Wednesday, December 7

Top 5 Rituals to Improve Your Life

Improving your life is much easier than you can even imagine. Ready for significant changes or just want to make your routine a bit easier? Then add these 5 rituals to your daily life.

Set a Mindfulness Alarm 

It’s enough to start with three times a day, and then increase at will: set your alarm for several time points and, as soon as you hear the bell, stop for a minute and ask yourself how you feel now, if you feel good, what’s bothering you now. This simple exercise teaches us a magical skill we often forget: to hear ourselves and listen to what’s going on inside us. Pay attention also to how your body feels: if you feel cold or stiff, the environment, person, or situation is making you uncomfortable inside. 

Allow Yourself to Be Jealous 

Some people may find this advice strange because envy is condemned. In fact, envy is a useful skill for those who want to get to know themselves. By envying, we expose our desires, which are sharp inside. Learn to deal with your envy constructively: calculate what exactly you envy with particular force, analyze the subject of envy, what feelings stand behind it, and whether you have an opportunity to approach not the subject of envy, but those very feelings it hides. For example, if you are jealous of a person who has won a jackpot at tonybet.com, it is possible that you secretly dream of his luck. 

Keep a Diary of Things Done 

How did we learn to make to-do lists? You write in a column what needs to be done, and then cross out the things that have already been done. In such a method lies a strategic mistake: crossing out, deleting or painting over already done items, you kind of devalue them and yourself accordingly. Psychology suggests another strategy: write out the things you’ve already done without crossing them out, be sure to add to them what was done unscheduled during the day, and review these lists along with lists of things not done yet, so you can clearly see your productivity and not beat yourself up with “I don’t have time for anything.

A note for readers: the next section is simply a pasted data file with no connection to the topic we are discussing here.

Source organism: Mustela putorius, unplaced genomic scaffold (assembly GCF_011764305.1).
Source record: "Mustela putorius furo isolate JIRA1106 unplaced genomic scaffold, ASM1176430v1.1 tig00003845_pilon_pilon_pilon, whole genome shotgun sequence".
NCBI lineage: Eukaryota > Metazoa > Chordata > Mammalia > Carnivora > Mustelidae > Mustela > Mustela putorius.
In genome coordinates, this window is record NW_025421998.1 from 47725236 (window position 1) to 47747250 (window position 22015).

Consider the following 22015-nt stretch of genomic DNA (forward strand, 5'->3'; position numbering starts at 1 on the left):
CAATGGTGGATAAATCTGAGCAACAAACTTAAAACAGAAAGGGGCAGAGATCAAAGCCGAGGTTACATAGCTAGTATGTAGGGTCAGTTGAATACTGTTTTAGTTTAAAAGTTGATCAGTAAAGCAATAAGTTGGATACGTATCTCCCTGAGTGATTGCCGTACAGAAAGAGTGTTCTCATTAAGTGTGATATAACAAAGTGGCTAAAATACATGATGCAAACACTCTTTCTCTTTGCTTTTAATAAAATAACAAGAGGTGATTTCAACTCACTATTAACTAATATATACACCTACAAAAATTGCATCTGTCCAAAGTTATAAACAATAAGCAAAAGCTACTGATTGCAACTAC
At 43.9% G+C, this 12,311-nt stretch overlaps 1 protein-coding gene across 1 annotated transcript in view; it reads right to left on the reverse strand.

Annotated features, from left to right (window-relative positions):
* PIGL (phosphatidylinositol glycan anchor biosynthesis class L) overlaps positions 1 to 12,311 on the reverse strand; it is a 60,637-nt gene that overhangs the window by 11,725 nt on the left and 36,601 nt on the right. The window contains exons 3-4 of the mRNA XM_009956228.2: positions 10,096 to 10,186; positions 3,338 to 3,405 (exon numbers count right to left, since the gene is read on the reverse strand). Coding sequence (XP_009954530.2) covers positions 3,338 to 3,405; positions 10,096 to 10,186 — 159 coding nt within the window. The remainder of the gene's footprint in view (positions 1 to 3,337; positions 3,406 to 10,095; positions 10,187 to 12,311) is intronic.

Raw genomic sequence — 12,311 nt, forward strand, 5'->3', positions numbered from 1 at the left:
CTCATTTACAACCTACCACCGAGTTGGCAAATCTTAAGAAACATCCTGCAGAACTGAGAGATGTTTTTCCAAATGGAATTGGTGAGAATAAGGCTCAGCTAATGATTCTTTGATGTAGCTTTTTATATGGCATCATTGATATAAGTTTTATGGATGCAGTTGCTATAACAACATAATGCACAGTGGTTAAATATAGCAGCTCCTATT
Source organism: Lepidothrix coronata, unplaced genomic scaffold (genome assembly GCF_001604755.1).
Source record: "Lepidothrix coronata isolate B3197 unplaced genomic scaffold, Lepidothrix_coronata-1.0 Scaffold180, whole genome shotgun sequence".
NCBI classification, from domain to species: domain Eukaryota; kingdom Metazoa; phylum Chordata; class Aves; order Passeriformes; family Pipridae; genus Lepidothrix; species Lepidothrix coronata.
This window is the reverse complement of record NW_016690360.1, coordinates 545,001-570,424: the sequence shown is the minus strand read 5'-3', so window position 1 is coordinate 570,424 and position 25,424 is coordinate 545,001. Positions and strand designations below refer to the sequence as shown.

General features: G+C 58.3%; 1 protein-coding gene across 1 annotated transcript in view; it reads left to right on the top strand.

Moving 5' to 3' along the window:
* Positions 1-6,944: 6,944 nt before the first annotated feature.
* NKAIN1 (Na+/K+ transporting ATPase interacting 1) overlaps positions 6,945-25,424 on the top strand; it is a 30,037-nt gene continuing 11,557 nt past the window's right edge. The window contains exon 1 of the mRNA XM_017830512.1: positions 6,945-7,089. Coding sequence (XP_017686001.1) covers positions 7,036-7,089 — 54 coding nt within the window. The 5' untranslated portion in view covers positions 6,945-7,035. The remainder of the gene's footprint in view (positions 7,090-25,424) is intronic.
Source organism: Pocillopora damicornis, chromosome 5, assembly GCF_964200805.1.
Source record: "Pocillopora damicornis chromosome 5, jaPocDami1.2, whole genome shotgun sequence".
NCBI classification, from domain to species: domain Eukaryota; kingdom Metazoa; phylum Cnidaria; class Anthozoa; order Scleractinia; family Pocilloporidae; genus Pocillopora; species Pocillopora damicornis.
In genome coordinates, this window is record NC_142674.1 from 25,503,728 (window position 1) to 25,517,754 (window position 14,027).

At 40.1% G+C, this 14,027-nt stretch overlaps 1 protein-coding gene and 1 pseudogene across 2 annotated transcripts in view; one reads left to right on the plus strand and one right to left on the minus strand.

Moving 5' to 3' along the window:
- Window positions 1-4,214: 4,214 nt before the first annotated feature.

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Practice Saying “No” 

We’re afraid of being rejected – by parents, friends, loved ones – and we make concessions for the sake of universal acceptance. Think alone with yourself, to whom you have the hardest time to say “no” or deny something. It is possible that this person will be an assertive person who pressures you, and you find it easier to agree than to quarrel and cause aggression. Think back to the last time you felt so uncomfortable in a situation, as if you were standing naked in front of a huge crowd of people? Examples of such emotions provide crucial information about those factors and personalities that cause us tangible discomfort and deprive us of energy. 

Learn to Fully Recover 

Even in the busiest of schedules, set aside days for yourself. After waking up, offer yourself a few scenarios to choose from: it can be a long walk or home beauty treatments, frank idleness or a long-forgotten book. Try to do as many things as you can this day that you want to do rather than need to do. If you run out of ideas altogether, go back in time: remember what games, dances, or hobbies you madly enjoyed as a child, and try repeating something in that vein in the name of your inner child. 

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